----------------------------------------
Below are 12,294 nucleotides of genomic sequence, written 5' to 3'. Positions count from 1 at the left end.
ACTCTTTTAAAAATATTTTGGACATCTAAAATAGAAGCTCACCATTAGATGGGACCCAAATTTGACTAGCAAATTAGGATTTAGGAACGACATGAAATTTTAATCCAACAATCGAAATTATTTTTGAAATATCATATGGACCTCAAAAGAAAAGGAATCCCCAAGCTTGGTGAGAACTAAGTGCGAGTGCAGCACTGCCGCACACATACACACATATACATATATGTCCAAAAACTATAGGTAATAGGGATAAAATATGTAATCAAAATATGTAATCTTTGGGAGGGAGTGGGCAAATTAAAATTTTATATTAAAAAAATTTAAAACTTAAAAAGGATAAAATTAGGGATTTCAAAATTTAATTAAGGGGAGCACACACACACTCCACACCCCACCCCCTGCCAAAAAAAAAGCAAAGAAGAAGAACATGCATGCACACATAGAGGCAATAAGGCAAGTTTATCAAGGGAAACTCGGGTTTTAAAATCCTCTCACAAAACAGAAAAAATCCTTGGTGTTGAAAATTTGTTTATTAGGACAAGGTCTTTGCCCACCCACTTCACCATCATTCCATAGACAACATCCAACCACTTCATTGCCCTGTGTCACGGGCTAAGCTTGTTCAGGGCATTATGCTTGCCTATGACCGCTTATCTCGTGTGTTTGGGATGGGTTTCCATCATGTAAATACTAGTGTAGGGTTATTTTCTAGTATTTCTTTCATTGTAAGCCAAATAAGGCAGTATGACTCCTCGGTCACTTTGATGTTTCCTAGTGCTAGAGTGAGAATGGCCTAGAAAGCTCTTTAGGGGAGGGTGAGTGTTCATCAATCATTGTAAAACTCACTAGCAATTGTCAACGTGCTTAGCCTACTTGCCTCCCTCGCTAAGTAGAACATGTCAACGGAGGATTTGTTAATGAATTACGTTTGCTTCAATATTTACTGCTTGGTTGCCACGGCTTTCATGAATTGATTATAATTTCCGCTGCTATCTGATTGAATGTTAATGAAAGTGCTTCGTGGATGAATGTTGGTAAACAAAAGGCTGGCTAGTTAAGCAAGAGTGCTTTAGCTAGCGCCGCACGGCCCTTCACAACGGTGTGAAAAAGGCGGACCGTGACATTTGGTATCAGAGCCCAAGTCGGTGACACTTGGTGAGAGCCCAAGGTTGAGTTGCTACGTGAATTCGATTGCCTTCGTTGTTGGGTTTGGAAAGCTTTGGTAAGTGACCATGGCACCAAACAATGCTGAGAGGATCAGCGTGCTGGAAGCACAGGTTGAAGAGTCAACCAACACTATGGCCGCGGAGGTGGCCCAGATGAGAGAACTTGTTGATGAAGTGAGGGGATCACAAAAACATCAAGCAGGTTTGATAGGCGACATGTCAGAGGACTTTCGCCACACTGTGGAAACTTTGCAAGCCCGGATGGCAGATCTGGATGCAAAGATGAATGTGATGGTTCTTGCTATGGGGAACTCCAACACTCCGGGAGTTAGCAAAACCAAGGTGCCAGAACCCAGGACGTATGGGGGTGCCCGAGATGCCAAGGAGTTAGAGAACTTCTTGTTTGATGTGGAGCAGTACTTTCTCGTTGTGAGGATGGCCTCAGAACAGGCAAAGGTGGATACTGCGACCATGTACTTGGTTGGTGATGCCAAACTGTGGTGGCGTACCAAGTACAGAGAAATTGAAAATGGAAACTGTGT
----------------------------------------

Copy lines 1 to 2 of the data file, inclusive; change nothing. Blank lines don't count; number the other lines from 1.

Below are 12,294 nucleotides of genomic sequence, written 5' to 3'. Positions count from 1 at the left end.
ACTCTTTTAAAAATATTTTGGACATCTAAAATAGAAGCTCACCATTAGATGGGACCCAAATTTGACTAGCAAATTAGGATTTAGGAACGACATGAAATTTTAATCCAACAATCGAAATTATTTTTGAAATATCATATGGACCTCAAAAGAAAAGGAATCCCCAAGCTTGGTGAGAACTAAGTGCGAGTGCAGCACTGCCGCACACATACACACATATACATATATGTCCAAAAACTATAGGTAATAGGGATAAAATATGTAATCAAAATATGTAATCTTTGGGAGGGAGTGGGCAAATTAAAATTTTATATTAAAAAAATTTAAAACTTAAAAAGGATAAAATTAGGGATTTCAAAATTTAATTAAGGGGAGCACACACACACTCCACACCCCACCCCCTGCCAAAAAAAAAGCAAAGAAGAAGAACATGCATGCACACATAGAGGCAATAAGGCAAGTTTATCAAGGGAAACTCGGGTTTTAAAATCCTCTCACAAAACAGAAAAAATCCTTGGTGTTGAAAATTTGTTTATTAGGACAAGGTCTTTGCCCACCCACTTCACCATCATTCCATAGACAACATCCAACCACTTCATTGCCCTGTGTCACGGGCTAAGCTTGTTCAGGGCATTATGCTTGCCTATGACCGCTTATCTCGTGTGTTTGGGATGGGTTTCCATCATGTAAATACTAGTGTAGGGTTATTTTCTAGTATTTCTTTCATTGTAAGCCAAATAAGGCAGTATGACTCCTCGGTCACTTTGATGTTTCCTAGTGCTAGAGTGAGAATGGCCTAGAAAGCTCTTTAGGGGAGGGTGAGTGTTCATCAATCATTGTAAAACTCACTAGCAATTGTCAACGTGCTTAGCCTACTTGCCTCCCTCGCTAAGTAGAACATGTCAACGGAGGATTTGTTAATGAATTACGTTTGCTTCAATATTTACTGCTTGGTTGCCACGGCTTTCATGAATTGATTATAATTTCCGCTGCTATCTGATTGAATGTTAATGAAAGTGCTTCGTGGATGAATGTTGGTAAACAAAAGGCTGGCTAGTTAAGCAAGAGTGCTTTAGCTAGCGCCGCACGGCCCTTCACAACGGTGTGAAAAAGGCGGACCGTGACATTTGGTATCAGAGCCCAAGTCGGTGACACTTGGTGAGAGCCCAAGGTTGAGTTGCTACGTGAATTCGATTGCCTTCGTTGTTGGGTTTGGAAAGCTTTGGTAAGTGACCATGGCACCAAACAATGCTGAGAGGATCAGCGTGCTGGAAGCACAGGTTGAAGAGTCAACCAACACTATGGCCGCGGAGGTGGCCCAGATGAGAGAACTTGTTGATGAAGTGAGGGGATCACAAAAACATCAAGCAGGTTTGATAGGCGACATGTCAGAGGACTTTCGCCACACTGTGGAAACTTTGCAAGCCCGGATGGCAGATCTGGATGCAAAGATGAATGTGATGGTTCTTGCTATGGGGAACTCCAACACTCCGGGAGTTAGCAAAACCAAGGTGCCAGAACCCAGGACGTATGGGGGTGCCCGAGATGCCAAGGAGTTAGAGAACTTCTTGTTTGATGTGGAGCAGTACTTTCTCGTTGTGAGGATGGCCTCAGAACAGGCAAAGGTGGATACTGCGACCATGTACTTGGTTGGTGATGCCAAACTGTGGTGGCGTACCAAGTACAGAGAAATTGAAAATGGAAACTGTGT